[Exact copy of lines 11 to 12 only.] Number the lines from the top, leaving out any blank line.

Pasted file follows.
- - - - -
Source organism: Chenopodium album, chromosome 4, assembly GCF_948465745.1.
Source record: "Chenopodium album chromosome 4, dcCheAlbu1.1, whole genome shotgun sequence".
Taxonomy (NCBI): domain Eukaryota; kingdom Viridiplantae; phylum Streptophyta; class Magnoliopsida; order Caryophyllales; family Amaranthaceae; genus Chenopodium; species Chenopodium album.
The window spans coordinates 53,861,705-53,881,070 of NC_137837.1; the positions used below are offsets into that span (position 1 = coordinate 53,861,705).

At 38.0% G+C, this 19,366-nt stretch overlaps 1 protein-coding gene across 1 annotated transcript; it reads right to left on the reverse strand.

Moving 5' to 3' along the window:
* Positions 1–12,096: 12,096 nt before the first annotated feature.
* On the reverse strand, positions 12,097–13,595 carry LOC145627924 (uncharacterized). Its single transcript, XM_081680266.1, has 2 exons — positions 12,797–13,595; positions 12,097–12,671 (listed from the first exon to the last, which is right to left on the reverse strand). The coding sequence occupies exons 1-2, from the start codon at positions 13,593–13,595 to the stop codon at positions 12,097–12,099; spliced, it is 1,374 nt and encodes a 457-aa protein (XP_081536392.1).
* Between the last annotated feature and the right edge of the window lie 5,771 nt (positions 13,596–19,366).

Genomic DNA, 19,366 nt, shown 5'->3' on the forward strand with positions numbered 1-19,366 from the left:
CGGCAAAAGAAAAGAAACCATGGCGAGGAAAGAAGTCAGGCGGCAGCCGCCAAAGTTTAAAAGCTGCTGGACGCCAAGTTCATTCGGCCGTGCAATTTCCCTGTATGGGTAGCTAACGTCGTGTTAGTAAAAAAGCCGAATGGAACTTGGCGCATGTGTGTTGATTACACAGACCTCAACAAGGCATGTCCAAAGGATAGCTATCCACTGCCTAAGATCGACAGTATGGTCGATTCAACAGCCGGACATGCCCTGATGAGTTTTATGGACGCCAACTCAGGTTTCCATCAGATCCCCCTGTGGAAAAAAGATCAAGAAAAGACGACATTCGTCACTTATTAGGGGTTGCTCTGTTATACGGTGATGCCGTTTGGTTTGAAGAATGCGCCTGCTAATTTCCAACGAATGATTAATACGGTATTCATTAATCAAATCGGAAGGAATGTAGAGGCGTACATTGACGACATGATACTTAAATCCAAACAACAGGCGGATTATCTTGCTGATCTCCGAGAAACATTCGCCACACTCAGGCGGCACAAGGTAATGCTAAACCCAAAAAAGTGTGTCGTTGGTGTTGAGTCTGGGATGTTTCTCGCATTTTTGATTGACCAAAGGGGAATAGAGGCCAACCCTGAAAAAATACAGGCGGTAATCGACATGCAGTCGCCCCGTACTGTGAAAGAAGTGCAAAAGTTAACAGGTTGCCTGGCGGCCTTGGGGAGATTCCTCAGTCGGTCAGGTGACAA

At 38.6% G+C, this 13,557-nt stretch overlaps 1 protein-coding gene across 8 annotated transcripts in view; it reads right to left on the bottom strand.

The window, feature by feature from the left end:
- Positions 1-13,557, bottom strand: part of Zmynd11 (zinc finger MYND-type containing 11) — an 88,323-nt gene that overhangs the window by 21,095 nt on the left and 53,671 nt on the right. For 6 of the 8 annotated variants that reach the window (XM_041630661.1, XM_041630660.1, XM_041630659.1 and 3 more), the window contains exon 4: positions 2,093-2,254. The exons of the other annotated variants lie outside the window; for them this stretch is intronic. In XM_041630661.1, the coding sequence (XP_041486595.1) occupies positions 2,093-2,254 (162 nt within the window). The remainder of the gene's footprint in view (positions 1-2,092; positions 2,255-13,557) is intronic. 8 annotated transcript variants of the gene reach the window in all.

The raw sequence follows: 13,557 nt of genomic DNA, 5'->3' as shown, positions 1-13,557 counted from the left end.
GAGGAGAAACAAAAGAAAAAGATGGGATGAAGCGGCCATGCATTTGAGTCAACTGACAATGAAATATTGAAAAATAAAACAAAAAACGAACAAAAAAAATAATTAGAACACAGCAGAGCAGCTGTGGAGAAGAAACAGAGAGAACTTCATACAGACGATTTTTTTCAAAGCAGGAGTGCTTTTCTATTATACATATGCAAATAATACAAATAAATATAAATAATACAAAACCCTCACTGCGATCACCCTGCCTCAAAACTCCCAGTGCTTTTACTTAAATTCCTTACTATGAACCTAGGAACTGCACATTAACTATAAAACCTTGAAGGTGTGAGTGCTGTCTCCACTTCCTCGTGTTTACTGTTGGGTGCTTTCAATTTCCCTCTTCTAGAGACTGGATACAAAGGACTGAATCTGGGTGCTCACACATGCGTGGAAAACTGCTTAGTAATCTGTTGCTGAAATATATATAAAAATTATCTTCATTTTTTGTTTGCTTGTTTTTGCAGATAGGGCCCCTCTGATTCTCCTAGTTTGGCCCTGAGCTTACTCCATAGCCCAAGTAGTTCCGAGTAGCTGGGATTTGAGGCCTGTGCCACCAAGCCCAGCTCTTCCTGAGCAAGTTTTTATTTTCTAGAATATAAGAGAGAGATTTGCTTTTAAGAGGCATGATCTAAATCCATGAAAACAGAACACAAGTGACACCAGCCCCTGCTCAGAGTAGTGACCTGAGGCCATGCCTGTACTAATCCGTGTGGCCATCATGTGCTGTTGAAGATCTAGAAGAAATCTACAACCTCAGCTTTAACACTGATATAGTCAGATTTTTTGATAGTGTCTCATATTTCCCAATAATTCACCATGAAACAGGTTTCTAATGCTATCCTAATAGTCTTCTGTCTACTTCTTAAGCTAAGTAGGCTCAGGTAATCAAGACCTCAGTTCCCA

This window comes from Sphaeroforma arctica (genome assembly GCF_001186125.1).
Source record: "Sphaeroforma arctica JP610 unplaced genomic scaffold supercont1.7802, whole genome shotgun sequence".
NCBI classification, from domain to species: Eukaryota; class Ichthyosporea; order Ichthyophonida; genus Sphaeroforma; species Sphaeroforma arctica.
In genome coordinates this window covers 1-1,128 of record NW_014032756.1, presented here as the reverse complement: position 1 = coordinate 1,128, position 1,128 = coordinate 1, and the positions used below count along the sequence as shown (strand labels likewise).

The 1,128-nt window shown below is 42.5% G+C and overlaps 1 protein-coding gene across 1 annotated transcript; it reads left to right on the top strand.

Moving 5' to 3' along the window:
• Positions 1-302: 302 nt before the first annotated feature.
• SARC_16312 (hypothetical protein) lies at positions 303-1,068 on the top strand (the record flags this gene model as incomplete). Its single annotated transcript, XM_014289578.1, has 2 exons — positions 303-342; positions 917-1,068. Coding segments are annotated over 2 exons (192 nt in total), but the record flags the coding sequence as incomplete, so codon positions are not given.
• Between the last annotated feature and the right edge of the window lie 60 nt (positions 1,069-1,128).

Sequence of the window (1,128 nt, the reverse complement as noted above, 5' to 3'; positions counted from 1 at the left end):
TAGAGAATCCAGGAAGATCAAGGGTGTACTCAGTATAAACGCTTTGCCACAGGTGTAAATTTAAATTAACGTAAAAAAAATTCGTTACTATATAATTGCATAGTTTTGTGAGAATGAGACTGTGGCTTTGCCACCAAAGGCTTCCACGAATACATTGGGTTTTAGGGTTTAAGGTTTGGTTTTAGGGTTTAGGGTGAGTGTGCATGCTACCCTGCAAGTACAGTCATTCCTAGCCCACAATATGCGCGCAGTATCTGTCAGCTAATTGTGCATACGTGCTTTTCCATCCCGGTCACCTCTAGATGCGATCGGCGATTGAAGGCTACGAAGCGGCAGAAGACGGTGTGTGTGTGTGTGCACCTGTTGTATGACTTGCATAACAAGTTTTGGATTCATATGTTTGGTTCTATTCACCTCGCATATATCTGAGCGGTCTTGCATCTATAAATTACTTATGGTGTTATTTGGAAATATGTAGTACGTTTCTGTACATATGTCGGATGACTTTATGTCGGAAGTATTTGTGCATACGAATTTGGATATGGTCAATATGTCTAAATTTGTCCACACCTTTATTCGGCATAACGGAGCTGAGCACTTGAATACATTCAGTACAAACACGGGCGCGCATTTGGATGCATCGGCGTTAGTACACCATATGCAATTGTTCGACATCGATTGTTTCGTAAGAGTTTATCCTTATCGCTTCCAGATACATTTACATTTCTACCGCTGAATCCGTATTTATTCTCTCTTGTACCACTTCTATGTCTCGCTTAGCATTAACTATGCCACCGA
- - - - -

CGGCAAAAGAAAAGAAACCATGGCGAGGAAAGAAGTCAGGCGGCAGCCGCCAAAGTTTAAAAGCTGCTGGACGCCAAGTTCATTCGGCCGTGCAATTTCCCTGTATGGGTAGCTAACGTCGTGTTAGTAAAAAAGCCGAATGGAACTTGGCGCATGTGTGTTGATTACACAGACCTCAACAAGGCATGTCCAAAGGATAGCTATCCACTGCCTAAGATCGACAGTATGGTCGATTCAACAGCCGGACATGCCCTGATGAGTTTTATGGACGCCAACTCAGGTTTCCATCAGATCCCCCTGTGGAAAAAAGATCAAGAAAAGACGACATTCGTCACTTATTAGGGGTTGCTCTGTTATACGGTGATGCCGTTTGGTTTGAAGAATGCGCCTGCTAATTTCCAACGAATGATTAATACGGTATTCATTAATCAAATCGGAAGGAATGTAGAGGCGTACATTGACGACATGATACTTAAATCCAAACAACAGGCGGATTATCTTGCTGATCTCCGAGAAACATTCGCCACACTCAGGCGGCACAAGGTAATGCTAAACCCAAAAAAGTGTGTCGTTGGTGTTGAGTCTGGGATGTTTCTCGCATTTTTGATTGACCAAAGGGGAATAGAGGCCAACCCTGAAAAAATACAGGCGGTAATCGACATGCAGTCGCCCCGTACTGTGAAAGAAGTGCAAAAGTTAACAGGTTGCCTGGCGGCCTTGGGGAGATTCCTCAGTCGGTCAGGTGACAA

At 38.6% G+C, this 13,557-nt stretch overlaps 1 protein-coding gene across 8 annotated transcripts in view; it reads right to left on the bottom strand.